Of course, the Nineties would see the advent of widescreen television sets. As widescreen television sets grew in popularity during the Naughts, many television shows started shooting in widescreen formats. Eventually this practice became common enough that the standard aspect ratio for television shifted from 4:3 to 16:9, an aspect ratio much closer to that of current feature films. Unfortunately, while widescreen television sets may be ideal for watching feature films made from the Fifties to today, they are not so ideal for watching television shows made before the Naughts, all of which were shot with an aspect ratio of 4:3. To wit, in some cases some more recent shows shot with a 4:3 aspect ratio have been remastered with a 16:0 aspect ratio. The most recent victim of this practice was The Wire, which HBO remastered for High Definition with using a 16:9 aspect ratio instead of its original 4:3.

Fortunately most older shows won't befall the same fate as The Wire. It seems unlikely that Perry Mason or The Monkees will ever be remastered to fit a 16:9 aspect ratio. That doesn't mean watching older shows on a widescreen presents no problem. Left unadjusted a widescreen television set will stretch the images of old TV shows, shot for a 4:3 aspect ratio, to fit a screen with a 16:9 aspect ratio. Fortunately, widescreen television sets do allow one to adjust the aspect ratio of the image on the screen (on Samsung sets it is the P.SIZE button on the remote control).  The result is what is known as pillarboxing, in which black bars are placed on either side of the image so it can be viewed in an aspect ratio of 4:3.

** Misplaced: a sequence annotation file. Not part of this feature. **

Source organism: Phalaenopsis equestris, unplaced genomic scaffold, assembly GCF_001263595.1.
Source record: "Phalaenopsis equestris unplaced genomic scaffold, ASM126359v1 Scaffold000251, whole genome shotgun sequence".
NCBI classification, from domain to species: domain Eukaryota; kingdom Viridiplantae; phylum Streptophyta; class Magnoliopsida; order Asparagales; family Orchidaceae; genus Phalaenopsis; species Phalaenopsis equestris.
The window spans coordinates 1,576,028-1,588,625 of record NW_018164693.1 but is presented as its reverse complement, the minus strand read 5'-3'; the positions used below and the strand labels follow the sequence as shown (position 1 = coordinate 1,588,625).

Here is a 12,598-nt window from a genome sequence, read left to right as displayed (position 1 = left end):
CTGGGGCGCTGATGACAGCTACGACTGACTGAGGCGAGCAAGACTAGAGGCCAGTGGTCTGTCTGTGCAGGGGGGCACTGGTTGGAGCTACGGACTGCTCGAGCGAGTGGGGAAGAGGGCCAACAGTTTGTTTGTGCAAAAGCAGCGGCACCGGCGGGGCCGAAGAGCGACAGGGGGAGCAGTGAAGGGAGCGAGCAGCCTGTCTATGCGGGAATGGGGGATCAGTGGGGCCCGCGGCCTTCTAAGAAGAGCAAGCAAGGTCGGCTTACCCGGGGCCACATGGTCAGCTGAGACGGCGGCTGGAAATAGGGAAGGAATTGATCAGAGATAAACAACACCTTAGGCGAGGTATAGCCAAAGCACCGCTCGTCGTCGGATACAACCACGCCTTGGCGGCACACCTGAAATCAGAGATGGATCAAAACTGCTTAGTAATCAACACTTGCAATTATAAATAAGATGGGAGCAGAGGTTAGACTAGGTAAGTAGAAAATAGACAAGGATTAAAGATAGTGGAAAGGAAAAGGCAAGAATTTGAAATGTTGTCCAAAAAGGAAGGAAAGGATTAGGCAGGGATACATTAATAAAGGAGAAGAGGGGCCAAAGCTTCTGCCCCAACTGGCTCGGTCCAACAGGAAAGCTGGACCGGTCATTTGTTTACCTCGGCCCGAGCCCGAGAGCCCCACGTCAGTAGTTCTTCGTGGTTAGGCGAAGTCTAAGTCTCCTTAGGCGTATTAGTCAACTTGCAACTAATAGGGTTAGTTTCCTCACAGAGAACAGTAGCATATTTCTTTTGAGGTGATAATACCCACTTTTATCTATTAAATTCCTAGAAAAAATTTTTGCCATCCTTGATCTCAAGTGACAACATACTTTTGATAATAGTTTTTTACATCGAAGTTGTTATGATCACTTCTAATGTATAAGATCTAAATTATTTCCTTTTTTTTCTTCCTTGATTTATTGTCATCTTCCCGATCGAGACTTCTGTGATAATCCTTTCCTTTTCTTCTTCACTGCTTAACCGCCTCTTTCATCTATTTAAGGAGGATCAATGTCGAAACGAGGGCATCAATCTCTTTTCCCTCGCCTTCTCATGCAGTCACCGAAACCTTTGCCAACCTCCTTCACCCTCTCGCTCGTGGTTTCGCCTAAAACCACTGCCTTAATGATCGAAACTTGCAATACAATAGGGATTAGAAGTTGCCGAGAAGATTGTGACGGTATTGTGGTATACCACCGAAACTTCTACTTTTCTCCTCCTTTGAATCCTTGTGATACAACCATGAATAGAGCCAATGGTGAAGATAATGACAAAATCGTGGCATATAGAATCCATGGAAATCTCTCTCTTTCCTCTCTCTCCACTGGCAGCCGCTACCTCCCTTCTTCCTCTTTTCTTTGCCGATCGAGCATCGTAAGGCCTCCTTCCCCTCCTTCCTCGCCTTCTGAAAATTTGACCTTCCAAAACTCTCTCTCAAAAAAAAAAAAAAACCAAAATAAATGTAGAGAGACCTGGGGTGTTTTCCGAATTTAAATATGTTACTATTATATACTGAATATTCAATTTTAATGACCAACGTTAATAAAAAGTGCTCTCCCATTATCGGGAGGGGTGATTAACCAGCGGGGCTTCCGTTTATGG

While I suspect that the average person doesn't particularly care about the aspect ratio in which movies and TV shows are shown, there are those of us who really prefer that the movies and TV shows we watch appear in as close to their original format as possible. For people like us, then, the many changes in the aspect ratio of films and TV shows, not to mention how various TV outlets handle them, can be a source of constant frustration.